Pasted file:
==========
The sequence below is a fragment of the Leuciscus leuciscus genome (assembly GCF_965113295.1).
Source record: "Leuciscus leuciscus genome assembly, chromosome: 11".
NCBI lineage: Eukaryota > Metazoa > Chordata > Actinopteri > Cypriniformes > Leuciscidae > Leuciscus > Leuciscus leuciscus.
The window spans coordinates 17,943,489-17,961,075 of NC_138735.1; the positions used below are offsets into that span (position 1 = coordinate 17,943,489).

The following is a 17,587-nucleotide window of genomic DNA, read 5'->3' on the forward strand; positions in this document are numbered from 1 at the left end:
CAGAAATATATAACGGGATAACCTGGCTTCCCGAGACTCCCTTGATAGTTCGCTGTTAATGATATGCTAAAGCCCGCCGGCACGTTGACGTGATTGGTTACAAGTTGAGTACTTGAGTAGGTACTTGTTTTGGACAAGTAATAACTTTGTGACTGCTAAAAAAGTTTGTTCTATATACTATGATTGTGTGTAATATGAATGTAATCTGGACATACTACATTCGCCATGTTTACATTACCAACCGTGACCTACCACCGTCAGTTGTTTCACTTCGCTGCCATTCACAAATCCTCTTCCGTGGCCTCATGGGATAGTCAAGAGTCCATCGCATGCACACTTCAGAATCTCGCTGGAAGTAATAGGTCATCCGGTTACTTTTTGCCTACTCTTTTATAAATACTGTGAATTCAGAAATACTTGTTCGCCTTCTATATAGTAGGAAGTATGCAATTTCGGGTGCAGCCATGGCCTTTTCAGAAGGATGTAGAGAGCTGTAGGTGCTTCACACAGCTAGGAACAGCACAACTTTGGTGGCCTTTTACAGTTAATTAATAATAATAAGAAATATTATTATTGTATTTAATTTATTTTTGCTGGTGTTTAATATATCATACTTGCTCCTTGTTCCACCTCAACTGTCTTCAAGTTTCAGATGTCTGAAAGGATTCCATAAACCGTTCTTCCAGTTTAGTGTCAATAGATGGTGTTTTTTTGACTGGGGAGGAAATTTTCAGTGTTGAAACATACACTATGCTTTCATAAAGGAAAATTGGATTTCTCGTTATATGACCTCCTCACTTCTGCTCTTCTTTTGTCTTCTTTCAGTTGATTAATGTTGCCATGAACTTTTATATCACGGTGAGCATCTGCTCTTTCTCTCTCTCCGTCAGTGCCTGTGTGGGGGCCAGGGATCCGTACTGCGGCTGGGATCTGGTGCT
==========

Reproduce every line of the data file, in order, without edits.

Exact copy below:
The sequence below is a fragment of the Leuciscus leuciscus genome (assembly GCF_965113295.1).
Source record: "Leuciscus leuciscus genome assembly, chromosome: 11".
NCBI lineage: Eukaryota > Metazoa > Chordata > Actinopteri > Cypriniformes > Leuciscidae > Leuciscus > Leuciscus leuciscus.
The window spans coordinates 17,943,489-17,961,075 of NC_138735.1; the positions used below are offsets into that span (position 1 = coordinate 17,943,489).

The following is a 17,587-nucleotide window of genomic DNA, read 5'->3' on the forward strand; positions in this document are numbered from 1 at the left end:
CAGAAATATATAACGGGATAACCTGGCTTCCCGAGACTCCCTTGATAGTTCGCTGTTAATGATATGCTAAAGCCCGCCGGCACGTTGACGTGATTGGTTACAAGTTGAGTACTTGAGTAGGTACTTGTTTTGGACAAGTAATAACTTTGTGACTGCTAAAAAAGTTTGTTCTATATACTATGATTGTGTGTAATATGAATGTAATCTGGACATACTACATTCGCCATGTTTACATTACCAACCGTGACCTACCACCGTCAGTTGTTTCACTTCGCTGCCATTCACAAATCCTCTTCCGTGGCCTCATGGGATAGTCAAGAGTCCATCGCATGCACACTTCAGAATCTCGCTGGAAGTAATAGGTCATCCGGTTACTTTTTGCCTACTCTTTTATAAATACTGTGAATTCAGAAATACTTGTTCGCCTTCTATATAGTAGGAAGTATGCAATTTCGGGTGCAGCCATGGCCTTTTCAGAAGGATGTAGAGAGCTGTAGGTGCTTCACACAGCTAGGAACAGCACAACTTTGGTGGCCTTTTACAGTTAATTAATAATAATAAGAAATATTATTATTGTATTTAATTTATTTTTGCTGGTGTTTAATATATCATACTTGCTCCTTGTTCCACCTCAACTGTCTTCAAGTTTCAGATGTCTGAAAGGATTCCATAAACCGTTCTTCCAGTTTAGTGTCAATAGATGGTGTTTTTTTGACTGGGGAGGAAATTTTCAGTGTTGAAACATACACTATGCTTTCATAAAGGAAAATTGGATTTCTCGTTATATGACCTCCTCACTTCTGCTCTTCTTTTGTCTTCTTTCAGTTGATTAATGTTGCCATGAACTTTTATATCACGGTGAGCATCTGCTCTTTCTCTCTCTCCGTCAGTGCCTGTGTGGGGGCCAGGGATCCGTACTGCGGCTGGGATCTGGTGCT